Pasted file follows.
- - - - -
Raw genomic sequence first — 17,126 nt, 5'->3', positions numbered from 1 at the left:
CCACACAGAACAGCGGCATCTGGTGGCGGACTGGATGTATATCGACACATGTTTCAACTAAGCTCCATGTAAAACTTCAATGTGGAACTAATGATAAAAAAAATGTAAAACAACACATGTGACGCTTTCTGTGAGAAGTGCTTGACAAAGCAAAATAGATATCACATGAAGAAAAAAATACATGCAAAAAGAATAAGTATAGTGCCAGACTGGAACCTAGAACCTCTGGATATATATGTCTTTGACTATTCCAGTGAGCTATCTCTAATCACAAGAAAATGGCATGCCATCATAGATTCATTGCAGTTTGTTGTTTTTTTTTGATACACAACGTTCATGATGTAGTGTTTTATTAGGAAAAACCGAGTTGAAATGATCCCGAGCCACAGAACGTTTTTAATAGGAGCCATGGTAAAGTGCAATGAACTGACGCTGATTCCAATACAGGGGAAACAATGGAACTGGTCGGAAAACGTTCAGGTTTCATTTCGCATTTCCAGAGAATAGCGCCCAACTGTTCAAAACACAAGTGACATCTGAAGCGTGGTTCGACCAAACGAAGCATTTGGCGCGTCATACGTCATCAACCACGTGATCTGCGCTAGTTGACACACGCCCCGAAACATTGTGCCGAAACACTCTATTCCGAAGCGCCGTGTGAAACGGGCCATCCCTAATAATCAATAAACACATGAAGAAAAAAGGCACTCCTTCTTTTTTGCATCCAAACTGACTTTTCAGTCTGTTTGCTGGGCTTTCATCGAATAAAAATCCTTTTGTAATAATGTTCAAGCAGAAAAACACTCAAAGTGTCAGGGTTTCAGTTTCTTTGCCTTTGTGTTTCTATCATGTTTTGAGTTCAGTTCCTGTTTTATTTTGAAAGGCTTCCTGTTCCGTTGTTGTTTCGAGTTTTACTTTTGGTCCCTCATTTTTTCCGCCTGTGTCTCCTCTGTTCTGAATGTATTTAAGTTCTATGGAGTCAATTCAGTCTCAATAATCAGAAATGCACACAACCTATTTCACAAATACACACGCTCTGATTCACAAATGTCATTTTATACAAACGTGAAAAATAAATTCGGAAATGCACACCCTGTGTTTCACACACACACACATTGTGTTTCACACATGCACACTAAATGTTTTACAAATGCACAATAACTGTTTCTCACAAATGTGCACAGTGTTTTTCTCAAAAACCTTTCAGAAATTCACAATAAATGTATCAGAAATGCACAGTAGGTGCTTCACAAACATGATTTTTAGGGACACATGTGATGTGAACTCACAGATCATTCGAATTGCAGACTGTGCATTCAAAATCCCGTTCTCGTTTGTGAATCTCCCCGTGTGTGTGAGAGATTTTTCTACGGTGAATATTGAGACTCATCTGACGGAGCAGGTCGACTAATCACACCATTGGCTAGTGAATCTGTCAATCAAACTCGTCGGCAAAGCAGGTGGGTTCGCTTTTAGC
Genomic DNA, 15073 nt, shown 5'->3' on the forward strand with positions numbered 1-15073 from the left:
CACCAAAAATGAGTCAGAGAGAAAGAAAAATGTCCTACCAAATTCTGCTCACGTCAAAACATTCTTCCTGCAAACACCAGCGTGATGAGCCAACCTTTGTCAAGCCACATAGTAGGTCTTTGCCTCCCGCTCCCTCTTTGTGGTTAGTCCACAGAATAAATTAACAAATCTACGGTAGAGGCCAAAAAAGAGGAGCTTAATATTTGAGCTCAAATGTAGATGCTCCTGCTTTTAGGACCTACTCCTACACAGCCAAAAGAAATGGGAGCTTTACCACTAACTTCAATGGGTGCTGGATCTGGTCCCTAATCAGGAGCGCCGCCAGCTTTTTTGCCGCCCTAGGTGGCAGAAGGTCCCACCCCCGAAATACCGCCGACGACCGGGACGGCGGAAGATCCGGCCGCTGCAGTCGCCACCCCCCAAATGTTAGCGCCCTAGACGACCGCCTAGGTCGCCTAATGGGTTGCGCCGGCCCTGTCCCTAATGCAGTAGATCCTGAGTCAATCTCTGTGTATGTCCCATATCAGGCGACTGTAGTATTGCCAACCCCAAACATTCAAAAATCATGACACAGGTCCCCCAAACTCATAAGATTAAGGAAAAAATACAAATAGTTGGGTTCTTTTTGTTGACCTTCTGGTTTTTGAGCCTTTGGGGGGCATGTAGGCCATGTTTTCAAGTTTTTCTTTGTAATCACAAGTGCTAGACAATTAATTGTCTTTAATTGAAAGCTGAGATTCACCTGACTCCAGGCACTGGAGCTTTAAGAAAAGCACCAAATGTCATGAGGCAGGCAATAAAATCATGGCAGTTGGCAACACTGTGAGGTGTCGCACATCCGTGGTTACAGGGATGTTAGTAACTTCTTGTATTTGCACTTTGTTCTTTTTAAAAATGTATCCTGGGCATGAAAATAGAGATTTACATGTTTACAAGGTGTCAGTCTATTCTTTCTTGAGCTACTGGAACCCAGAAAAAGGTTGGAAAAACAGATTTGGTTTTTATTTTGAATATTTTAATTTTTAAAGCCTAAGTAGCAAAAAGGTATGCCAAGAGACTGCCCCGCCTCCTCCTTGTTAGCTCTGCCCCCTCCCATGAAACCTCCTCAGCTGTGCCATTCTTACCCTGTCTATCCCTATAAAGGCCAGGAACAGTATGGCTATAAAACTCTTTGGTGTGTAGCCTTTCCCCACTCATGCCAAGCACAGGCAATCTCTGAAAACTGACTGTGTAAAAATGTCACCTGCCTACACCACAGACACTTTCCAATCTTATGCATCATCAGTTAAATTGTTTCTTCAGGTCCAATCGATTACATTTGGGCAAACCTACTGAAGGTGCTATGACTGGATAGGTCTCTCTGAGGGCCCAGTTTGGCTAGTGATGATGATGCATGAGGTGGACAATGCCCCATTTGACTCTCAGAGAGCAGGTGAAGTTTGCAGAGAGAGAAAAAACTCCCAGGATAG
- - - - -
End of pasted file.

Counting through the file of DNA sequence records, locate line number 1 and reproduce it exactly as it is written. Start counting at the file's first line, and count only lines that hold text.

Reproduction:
Raw genomic sequence first — 17,126 nt, 5'->3', positions numbered from 1 at the left: